Joining forces sounds so militaristic and tactical, but this is essentially the order of the day. A meeting of the minds and budgets as it were. In 2006, after learning about a collaborative effort underway in the ever cutting-edge and culturally savvy Miami, our Museum membership coordinator set about organizing and uniting a similar band of cultural outlets within Broward and Boca Raton. The concept: reciprocal admission privileges for members during one entire month, in the hope of boosting appreciation, attendance and membership among all participating organizations. In its first year, Broward Attractions and Museums Month (BAMM) brought twenty one cultural organizations together. In monthly planning meetings, such resources as media contacts, graphic designers, printers and distributors were shared, and contributions in the form of in-kind services were saught and obtained. BAMM garnered the attention of such community powerhouses as public radio, local media, the CVB, humanities councils, tourism development councils and various city and county officials.
BAMM 2010 has concluded and remains of vital interest to those who work to make it happen annually. Hours devoted by staff dedicated to the concept and compelled to move forward at the desperate urging of history, art and culture centers countywide. While a local initiative, it should be a national one, gaining recognition with each successive and successful year. If more cultural institutions united to address the dilemma facing them, big and small, known and unknown, appreciation would give rise to visitation, donation and preservation. Who, having seen a tiny beaded moccasin so deftly and intricately crafted and dating back to the early 1800s, or having read an excerpt from a letter written in 1774 before this great nation’s independence, could not be moved to give the smallest farthing?? The battle cry is clear: we must unite to further the effect and affect of our unique cultural experiences on widespread audiences. We must broaden the baseline of services, extend our reach beyond the norm, we simply must think outside the box… a tried but true turn of phrase.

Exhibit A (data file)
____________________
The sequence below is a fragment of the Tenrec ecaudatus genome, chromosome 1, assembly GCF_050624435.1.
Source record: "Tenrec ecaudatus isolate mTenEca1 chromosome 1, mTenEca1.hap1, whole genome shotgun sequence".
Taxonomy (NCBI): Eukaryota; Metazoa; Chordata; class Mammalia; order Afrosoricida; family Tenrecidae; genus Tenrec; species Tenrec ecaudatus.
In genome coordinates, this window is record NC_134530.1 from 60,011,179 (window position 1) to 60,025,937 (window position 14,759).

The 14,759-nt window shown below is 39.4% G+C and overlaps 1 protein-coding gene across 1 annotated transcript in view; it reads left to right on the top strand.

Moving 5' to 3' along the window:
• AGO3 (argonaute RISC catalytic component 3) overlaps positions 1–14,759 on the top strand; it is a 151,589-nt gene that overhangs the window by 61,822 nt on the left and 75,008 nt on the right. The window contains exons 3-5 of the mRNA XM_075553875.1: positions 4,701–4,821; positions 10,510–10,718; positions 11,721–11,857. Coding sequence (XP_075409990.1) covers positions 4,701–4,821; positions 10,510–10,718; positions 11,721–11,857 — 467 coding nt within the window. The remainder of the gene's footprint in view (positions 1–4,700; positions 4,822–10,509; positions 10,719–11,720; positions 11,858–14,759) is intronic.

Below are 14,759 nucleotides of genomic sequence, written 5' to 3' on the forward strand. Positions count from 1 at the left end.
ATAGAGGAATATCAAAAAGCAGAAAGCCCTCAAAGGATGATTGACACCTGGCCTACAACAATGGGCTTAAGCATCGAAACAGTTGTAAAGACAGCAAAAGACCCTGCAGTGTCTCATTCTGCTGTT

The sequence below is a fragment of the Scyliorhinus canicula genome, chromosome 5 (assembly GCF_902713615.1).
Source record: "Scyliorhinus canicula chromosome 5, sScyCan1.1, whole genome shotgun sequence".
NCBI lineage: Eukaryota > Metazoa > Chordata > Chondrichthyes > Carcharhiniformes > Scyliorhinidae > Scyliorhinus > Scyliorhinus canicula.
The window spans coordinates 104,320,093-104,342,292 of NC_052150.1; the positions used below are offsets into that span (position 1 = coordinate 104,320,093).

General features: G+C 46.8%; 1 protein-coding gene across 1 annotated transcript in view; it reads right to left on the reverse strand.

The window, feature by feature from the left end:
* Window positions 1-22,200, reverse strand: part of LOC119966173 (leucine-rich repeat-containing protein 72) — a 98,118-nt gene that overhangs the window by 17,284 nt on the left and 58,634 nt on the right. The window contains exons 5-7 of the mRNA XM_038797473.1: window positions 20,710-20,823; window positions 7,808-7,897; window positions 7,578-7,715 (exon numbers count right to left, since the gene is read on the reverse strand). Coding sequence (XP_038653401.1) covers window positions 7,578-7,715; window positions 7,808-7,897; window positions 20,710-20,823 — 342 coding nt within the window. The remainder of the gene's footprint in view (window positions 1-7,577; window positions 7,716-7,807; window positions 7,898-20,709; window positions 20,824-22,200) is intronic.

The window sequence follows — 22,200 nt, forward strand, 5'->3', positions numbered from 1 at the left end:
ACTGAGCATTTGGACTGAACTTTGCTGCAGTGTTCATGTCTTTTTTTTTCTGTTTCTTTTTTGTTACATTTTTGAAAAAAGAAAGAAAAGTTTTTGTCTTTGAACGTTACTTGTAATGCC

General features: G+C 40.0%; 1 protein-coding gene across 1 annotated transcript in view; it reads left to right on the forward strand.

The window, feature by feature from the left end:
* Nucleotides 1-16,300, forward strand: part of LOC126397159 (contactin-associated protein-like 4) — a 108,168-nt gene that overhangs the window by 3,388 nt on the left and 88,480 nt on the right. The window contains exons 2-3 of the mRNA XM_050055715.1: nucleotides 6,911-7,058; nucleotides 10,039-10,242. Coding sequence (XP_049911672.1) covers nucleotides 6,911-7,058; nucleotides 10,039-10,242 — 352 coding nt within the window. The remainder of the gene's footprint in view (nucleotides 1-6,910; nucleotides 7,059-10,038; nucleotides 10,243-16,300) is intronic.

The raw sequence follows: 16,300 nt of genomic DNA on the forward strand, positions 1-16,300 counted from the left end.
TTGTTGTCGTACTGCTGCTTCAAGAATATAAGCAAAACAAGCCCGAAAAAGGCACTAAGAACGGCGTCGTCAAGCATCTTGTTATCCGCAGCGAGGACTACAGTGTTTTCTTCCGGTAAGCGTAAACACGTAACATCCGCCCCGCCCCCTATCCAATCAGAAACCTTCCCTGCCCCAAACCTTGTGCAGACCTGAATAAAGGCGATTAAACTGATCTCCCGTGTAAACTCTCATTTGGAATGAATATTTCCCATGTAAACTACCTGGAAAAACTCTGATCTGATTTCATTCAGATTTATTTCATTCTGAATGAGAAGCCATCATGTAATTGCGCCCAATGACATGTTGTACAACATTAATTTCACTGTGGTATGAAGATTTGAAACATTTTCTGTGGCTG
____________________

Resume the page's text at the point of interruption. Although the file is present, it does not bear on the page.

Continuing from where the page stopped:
Collaboration has many forms. Object loans are in essence collaboration; shared membership societies, established cultural networks, email list serves, library access, research programs, literacy programs, educational programming, artist collectives and enhanced online media are all potential avenues for partnering and collaboration. In recent years, Federal grantors such as the Institute for Museum and Library Services (IMLS), the National Endowment for the Arts (NEA), the National Endowment for the Humanities (NEH), the National Park Service (NPS), U.S. Department of Housing and Urban Development (HUD) and the Bureau of Indian Affairs (BIA) Scenic Byways Program have revamped competitive grant proposal eligibility to require some measure of partnering and collaboration at the onset. And rightfully so, for operating in silos minimizes impact and sets us apart. Distinguishing ourselves from each other is not the same as setting ourselves apart. We need the distinction, and we need each other.